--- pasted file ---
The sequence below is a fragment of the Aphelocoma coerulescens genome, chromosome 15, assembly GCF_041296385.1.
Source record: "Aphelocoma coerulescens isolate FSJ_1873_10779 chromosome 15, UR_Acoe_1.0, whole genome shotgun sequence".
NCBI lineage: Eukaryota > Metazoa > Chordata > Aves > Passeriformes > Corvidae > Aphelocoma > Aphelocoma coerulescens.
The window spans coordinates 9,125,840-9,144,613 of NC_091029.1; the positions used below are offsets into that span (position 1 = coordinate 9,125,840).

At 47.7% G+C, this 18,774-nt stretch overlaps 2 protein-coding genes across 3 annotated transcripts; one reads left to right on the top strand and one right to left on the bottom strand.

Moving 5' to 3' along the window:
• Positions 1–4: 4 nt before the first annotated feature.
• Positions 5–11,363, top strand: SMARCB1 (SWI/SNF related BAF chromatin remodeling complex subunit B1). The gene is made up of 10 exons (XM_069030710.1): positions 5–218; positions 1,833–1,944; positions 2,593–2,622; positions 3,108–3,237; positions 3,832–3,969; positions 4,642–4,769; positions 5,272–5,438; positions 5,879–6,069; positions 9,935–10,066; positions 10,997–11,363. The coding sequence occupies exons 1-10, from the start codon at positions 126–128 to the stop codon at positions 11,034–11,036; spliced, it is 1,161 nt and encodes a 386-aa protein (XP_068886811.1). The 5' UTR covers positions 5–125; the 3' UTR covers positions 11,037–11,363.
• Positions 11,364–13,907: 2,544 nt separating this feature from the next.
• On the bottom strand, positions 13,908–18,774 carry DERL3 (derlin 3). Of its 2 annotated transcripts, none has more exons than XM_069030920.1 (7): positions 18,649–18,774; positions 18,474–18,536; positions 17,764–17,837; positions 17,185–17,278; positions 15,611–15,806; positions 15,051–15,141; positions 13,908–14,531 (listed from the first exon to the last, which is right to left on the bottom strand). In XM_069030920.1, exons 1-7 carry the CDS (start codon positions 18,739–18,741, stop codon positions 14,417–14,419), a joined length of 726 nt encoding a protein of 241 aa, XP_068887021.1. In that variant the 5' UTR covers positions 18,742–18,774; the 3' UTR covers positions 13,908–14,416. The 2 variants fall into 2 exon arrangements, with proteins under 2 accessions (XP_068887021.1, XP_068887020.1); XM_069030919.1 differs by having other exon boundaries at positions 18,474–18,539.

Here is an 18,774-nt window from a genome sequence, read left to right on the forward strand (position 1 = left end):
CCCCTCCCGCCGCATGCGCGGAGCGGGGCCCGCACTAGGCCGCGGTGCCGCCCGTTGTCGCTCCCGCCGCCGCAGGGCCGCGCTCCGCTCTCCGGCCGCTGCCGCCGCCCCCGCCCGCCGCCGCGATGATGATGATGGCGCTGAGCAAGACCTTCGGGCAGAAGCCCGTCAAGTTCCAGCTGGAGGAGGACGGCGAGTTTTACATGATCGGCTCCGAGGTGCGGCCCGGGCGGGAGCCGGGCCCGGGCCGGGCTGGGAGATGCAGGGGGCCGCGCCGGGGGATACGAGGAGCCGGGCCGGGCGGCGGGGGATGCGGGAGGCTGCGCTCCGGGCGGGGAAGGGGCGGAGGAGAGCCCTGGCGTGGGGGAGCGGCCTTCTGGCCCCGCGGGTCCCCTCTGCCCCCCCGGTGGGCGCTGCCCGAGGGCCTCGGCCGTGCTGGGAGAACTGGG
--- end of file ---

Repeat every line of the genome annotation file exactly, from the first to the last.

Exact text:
The sequence below is a fragment of the Aphelocoma coerulescens genome, chromosome 15, assembly GCF_041296385.1.
Source record: "Aphelocoma coerulescens isolate FSJ_1873_10779 chromosome 15, UR_Acoe_1.0, whole genome shotgun sequence".
NCBI lineage: Eukaryota > Metazoa > Chordata > Aves > Passeriformes > Corvidae > Aphelocoma > Aphelocoma coerulescens.
The window spans coordinates 9,125,840-9,144,613 of NC_091029.1; the positions used below are offsets into that span (position 1 = coordinate 9,125,840).

At 47.7% G+C, this 18,774-nt stretch overlaps 2 protein-coding genes across 3 annotated transcripts; one reads left to right on the top strand and one right to left on the bottom strand.

Moving 5' to 3' along the window:
• Positions 1–4: 4 nt before the first annotated feature.
• Positions 5–11,363, top strand: SMARCB1 (SWI/SNF related BAF chromatin remodeling complex subunit B1). The gene is made up of 10 exons (XM_069030710.1): positions 5–218; positions 1,833–1,944; positions 2,593–2,622; positions 3,108–3,237; positions 3,832–3,969; positions 4,642–4,769; positions 5,272–5,438; positions 5,879–6,069; positions 9,935–10,066; positions 10,997–11,363. The coding sequence occupies exons 1-10, from the start codon at positions 126–128 to the stop codon at positions 11,034–11,036; spliced, it is 1,161 nt and encodes a 386-aa protein (XP_068886811.1). The 5' UTR covers positions 5–125; the 3' UTR covers positions 11,037–11,363.
• Positions 11,364–13,907: 2,544 nt separating this feature from the next.
• On the bottom strand, positions 13,908–18,774 carry DERL3 (derlin 3). Of its 2 annotated transcripts, none has more exons than XM_069030920.1 (7): positions 18,649–18,774; positions 18,474–18,536; positions 17,764–17,837; positions 17,185–17,278; positions 15,611–15,806; positions 15,051–15,141; positions 13,908–14,531 (listed from the first exon to the last, which is right to left on the bottom strand). In XM_069030920.1, exons 1-7 carry the CDS (start codon positions 18,739–18,741, stop codon positions 14,417–14,419), a joined length of 726 nt encoding a protein of 241 aa, XP_068887021.1. In that variant the 5' UTR covers positions 18,742–18,774; the 3' UTR covers positions 13,908–14,416. The 2 variants fall into 2 exon arrangements, with proteins under 2 accessions (XP_068887021.1, XP_068887020.1); XM_069030919.1 differs by having other exon boundaries at positions 18,474–18,539.

Here is an 18,774-nt window from a genome sequence, read left to right on the forward strand (position 1 = left end):
CCCCTCCCGCCGCATGCGCGGAGCGGGGCCCGCACTAGGCCGCGGTGCCGCCCGTTGTCGCTCCCGCCGCCGCAGGGCCGCGCTCCGCTCTCCGGCCGCTGCCGCCGCCCCCGCCCGCCGCCGCGATGATGATGATGGCGCTGAGCAAGACCTTCGGGCAGAAGCCCGTCAAGTTCCAGCTGGAGGAGGACGGCGAGTTTTACATGATCGGCTCCGAGGTGCGGCCCGGGCGGGAGCCGGGCCCGGGCCGGGCTGGGAGATGCAGGGGGCCGCGCCGGGGGATACGAGGAGCCGGGCCGGGCGGCGGGGGATGCGGGAGGCTGCGCTCCGGGCGGGGAAGGGGCGGAGGAGAGCCCTGGCGTGGGGGAGCGGCCTTCTGGCCCCGCGGGTCCCCTCTGCCCCCCCGGTGGGCGCTGCCCGAGGGCCTCGGCCGTGCTGGGAGAACTGGG